Toledo's Rian Pearson (5) is hoisted up by his teammates after the Rockets won. Pearson contributed 29 points, six rebounds, and three steals to the win.
Wednesday’s plot took a gradual twist, as shorthanded University of Toledo not only won, but won a game of attrition.
The Rockets, minus a suspended starter, eventually became the more able-bodied team and dodged a bullet from Justin Drummond’s suspension with an 82-76 home win against Ohio.
The Bobcats countered UT’s shameful week with a suspension to one of their own and eventually lost their point guard to injury. Throw in the two key contributors who fouled out and UT’s punch was unexpectedly stronger by the end of this rematch to a remarkable clash 11 days earlier.
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The win, coupled with Akron’s loss at Western Michigan, gives Toledo (21-3, 9-2) the top perch in the Mid-American Conference and affords the masses a collective sigh of relief in the wake of the bombshell that Drummond, a team captain, was charged on Saturday with driving under the influence.
“We rallied around it a little bit,” coach Tod Kowalczyk said.
Rian Pearson put together a brave performance in his teammate’s absence, exuding an appreciable level of energy for the second game in a row and pouring in 29 points. His performance — which included six rebounds, three assists, and three steals — was a complete turnaround from the four-point effort he gave the Rockets two weeks back in an overtime loss in Athens and piggy-backed on his late-game theatrics in Saturday’s win at Ball State.
Pearson began the game in attack mode, driving at OU’s undersized Travis Wilkins, who got the start because of T.J. Hall’s suspension. Hall, a 6-foot-6 senior, was kept out with an academic issue.
Losing Hall may have been a blessing for the Bobcats (17-7, 7-4), as Wilkins evaded UT’s defense all night, draining five corner 3-pointers. Wilkins, who fouled out with less than a minute left, scored 17 points and led Ohio with eight rebounds.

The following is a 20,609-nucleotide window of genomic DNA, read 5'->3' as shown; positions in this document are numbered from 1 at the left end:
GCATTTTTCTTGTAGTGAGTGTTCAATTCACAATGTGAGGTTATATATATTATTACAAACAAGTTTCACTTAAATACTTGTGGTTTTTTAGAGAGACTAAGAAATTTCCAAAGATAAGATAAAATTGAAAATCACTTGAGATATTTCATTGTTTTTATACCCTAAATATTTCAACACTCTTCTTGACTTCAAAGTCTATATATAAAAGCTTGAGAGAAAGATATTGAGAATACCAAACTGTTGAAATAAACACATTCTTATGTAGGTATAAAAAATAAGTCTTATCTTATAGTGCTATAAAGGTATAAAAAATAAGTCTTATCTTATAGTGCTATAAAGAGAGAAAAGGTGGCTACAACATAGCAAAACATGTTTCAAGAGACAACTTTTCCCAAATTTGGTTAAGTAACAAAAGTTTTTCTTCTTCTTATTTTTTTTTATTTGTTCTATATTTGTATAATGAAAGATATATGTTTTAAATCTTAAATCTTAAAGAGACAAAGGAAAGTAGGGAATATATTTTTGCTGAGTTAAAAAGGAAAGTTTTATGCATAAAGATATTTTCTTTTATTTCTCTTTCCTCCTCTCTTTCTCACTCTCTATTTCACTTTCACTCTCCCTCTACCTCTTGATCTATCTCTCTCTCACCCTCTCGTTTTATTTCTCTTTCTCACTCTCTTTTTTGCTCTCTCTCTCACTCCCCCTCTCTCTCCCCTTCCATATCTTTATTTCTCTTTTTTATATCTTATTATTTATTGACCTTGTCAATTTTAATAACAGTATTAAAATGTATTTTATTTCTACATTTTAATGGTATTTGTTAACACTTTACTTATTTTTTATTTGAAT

Losing point guard Stevie Taylor was more hurtful. Taylor, who scored a career-high 23 points in the first meeting, left the game with a recurring calf injury with seven minutes to go. As he grimaced on the floor, Pearson seized a 5-on-4 opportunity for a transition layup, building the gap to 65-60 with his seventh straight UT point.
Pearson scored 20 points or more for the second straight game after going 10 straight games without reaching that mark. He hit both of the 3s he took, reverting to a trend he established in the nonconference season and abandoned of late.
“He’s a big-time player for us,” point guard Julius Brown. “We knew he was going to come out ready to go. He put us on his back tonight and showed us what he’s about.”
Brown came off the court just once because of Drummond’s absence, which left a void at backup point guard. He had a fine game, totaling 17 points, six assists, and six rebounds.
Freshman Jonathan Williams, who started in place of Drummond, had 12 points Wednesday, as did Nathan Boothe, who had just two at halftime.
Williams exceeded his minutes average by halftime and wound up logging 36 — 11 more than his previous high.
“I knew without Justin everybody would have to step their game up,” Pearson said.
That included J.D. Weatherspoon, whose motivation derived from elsewhere. Ohio’s Maurice Ndour chided Weatherspoon for not playing defense in the first game, when Ndour looked like the MAC’s best player with 28 points and 12 rebounds. But the Senegal native turned in a clunker in the sequel, with nine points and two rebounds before fouling out with 3:35 left.
“His comments were disrespectful toward Spoon,” Kowalczyk said. “Spoon was ready for him.”
Weatherspoon (eight points) dunked three times for all of his made field goals and upped his season dunk total to 37.